Election Fever Rises in Tehran

Tehran is all abuzz over the upcoming elections to the Majlis (parliament) on February 26th and the elections to the Assembly of Experts on February 25th.

In the past, these elections garnered less interest than the presidential elections but the 2016 elections for both bodies have taken on a much larger political meaning as a result of the growing rift between the Reformists/moderates headed by President Hassan Rouhani and the Principlists/conservatives headed by Supreme Leader Ali Khamenei himself.

Rouhani is betting all of his political power into translating the support that Iranian voters gave him to change the status quo in foreign relations, the nuclear file, the economy and human rights under Ahmadinejad into more power in the Majlis and in the Assembly of Experts.

Khamenei, on the other hand, had begrudgingly accepted the will and the hopes of the Iranian people in electing Rouhani for president and even voiced his support for Rouhani for over two and half years but has since demoted Rouhani by taking over the implementation of the JCPoA and the foreign relations file.

Both elections are crucial for Rouhani and Khamenei because they will determine whether Rouhani’s call for change will gain a second wind or will deflate under the weight of the hardliner regime.

 

The Majlis Elections

The big issue regarding the elections to the Majlis is the balance of power between the Reformists and the Principlists in the 290 seat parliament.

The 2008 Majlis elections resulted in 195 seats (67%) for Principlists, 51 seats (18%) for Reformists, 39 seats (13%) for Independents and 5 seats (2%) for Others.

This parliamentary election was followed by the heavily contested presidential elections in 2009 which led to Mahmud Ahmadinejad’s presidency. The protests by Ahmadinejad’s political opponents, members of the Reformist Green Movement, resulted in riots and a crackdown leading to massive imprisonments for Iranian Reformists and house arrests for their leaders, Mir-Hossein Mousavi and Mehdi Karroubi.

As a result, the current Majlis elected in 2012, has no real representation of Reformists since a) most Reformist candidates were disqualified by the Guardian Council which chooses which candidates can or cannot run for parliament and b) the Reformists decided to boycott the elections as a group. The results exemplified the misfortunes of the Reformists: the Principlists garnered 167 seats (58%) while the Reformists received only 26 seats (9%) with the rest of the seats split between the Independents (88 seats = 30) and Others (9 seats = 3%).

In contrast, the polls leading to the 2016 Majlis elections point to a massive strengthening of the Reformists in parliament: 133-145 seats (46%-50%) to Reformists and 122-125 seats (42%-43%) to the Principlists.

The possibility that the long-silenced Reformists may reach a majority in the Majlis threatens the power of the hardliners and the regime to the core: Islamic Revolutionary ideals will have to give way to more moderate views and the hardline regime, with Khamenei and the IRGC at its core, will undoubtedly fight to maintain its power.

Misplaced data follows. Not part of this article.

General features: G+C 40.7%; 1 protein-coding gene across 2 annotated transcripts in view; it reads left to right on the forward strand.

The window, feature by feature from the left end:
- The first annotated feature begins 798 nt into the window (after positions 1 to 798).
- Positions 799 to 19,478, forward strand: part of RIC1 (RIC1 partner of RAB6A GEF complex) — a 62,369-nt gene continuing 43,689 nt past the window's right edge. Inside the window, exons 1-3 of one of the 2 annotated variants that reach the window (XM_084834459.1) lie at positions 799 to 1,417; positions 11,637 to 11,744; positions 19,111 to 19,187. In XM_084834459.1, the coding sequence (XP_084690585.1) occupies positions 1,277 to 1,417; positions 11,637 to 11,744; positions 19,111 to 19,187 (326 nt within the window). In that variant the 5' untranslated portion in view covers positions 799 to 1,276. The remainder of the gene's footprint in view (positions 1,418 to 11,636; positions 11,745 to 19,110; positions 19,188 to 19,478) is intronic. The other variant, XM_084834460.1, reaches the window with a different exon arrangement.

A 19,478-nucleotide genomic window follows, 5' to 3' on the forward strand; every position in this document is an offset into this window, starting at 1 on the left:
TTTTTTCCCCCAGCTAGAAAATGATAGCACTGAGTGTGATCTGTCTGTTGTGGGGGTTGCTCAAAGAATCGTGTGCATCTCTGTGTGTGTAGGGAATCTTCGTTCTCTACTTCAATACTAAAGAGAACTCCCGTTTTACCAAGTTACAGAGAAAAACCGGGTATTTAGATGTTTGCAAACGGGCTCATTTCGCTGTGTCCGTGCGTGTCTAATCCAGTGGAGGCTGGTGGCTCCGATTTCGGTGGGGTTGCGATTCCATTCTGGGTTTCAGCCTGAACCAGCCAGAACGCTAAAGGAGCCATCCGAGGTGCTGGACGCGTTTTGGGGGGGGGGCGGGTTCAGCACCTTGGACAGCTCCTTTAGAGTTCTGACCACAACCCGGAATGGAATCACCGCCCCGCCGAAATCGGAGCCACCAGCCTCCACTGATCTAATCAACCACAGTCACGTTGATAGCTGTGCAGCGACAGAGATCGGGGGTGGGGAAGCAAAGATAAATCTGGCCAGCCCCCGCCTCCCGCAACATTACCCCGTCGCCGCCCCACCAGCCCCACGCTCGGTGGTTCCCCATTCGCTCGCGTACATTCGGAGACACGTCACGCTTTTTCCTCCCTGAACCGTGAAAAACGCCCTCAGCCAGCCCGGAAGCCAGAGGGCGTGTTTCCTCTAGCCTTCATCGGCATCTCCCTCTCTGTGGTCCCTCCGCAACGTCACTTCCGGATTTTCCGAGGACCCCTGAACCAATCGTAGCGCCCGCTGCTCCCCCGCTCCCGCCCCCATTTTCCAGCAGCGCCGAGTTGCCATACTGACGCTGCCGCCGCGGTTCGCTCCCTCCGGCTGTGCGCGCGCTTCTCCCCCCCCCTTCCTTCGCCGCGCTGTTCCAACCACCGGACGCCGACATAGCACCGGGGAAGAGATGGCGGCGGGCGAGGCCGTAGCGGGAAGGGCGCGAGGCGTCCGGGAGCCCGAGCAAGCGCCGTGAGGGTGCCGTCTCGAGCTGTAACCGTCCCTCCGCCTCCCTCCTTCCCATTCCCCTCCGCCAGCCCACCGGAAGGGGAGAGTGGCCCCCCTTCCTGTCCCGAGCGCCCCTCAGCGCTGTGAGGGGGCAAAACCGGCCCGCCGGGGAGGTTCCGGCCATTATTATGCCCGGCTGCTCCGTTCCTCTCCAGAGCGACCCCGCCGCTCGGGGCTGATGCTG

The Assembly of Experts Elections

Unlike the Majlis members who are tasked with creating a wide variety of laws, the Assembly of Experts has a much more focused task: Its sole raison d’etre is to elect, remove and supervise the Supreme Leader in Iran. The scope of the power of the 88 men manning the Assembly of Experts is open to discussion since the relationship between the Assembly of Experts and their Supreme Leader is filled with ambiguous power plays.

The last elections for the Assembly of Experts took place in 2006 with the Principlists winning 59 seats (67%) and the Reformists winning only 29 seats (33%). Furthermore, the head of the Assembly of Experts, Mohammad Yazdi, is a staunch supporter of Khamenei and a harsh critic of Rouhani.

Rouhani and his mentor, former president Akbar Hashemi Rafsanjani, are eager to increase the power of the Reformists in the Assembly of Experts in order to be in a better position to elect a more moderate Supreme Leader after Khamenei. Rouhani and Rafsanjani were boosted by none other than Khomeini’s grandson, Hossein, who has criticized the hardliners and some of the more hardline decisions of Khamenei in the past. Khamenei, on his part, gave Khomeini a cautious “blessing” stating that “there is no problem (with your nomination), only be careful not to damage Khomeini’s name and respect”.

Since the first Supreme Leader, Ruhollah Khomeini, was succeeded only at his death and no Supreme Leader has ever been removed, there is an expectation that Khamenei will remain the Supreme Leader until his death as well. As such, the Assembly of Experts has nothing to do until then.

But Rouhani, Rafsanjani and Khomeini have boldly emphasized the supervising powers of the Assembly of Experts in an effort to effectively control Khamenei while he is still alive and possibly even choose a new Supreme Leader before Khamenei’s demise. The hardliners have openly criticized such calls as anti-regime and as unconstitutional.

 

Rouhani is calling for open and transparent elections, urging the governing bodies to not disqualify anyone wanting to run for elections based on political views. Rouhani is counting on his popularity and specially on the younger voters to extricate the regime out of it Islamic Revolutionist ideals and out of isolation. Khamenei, backed by the IRGC, the current Assembly of Experts, the Principlists and the hardliners prefer to maintain the status quo.

 

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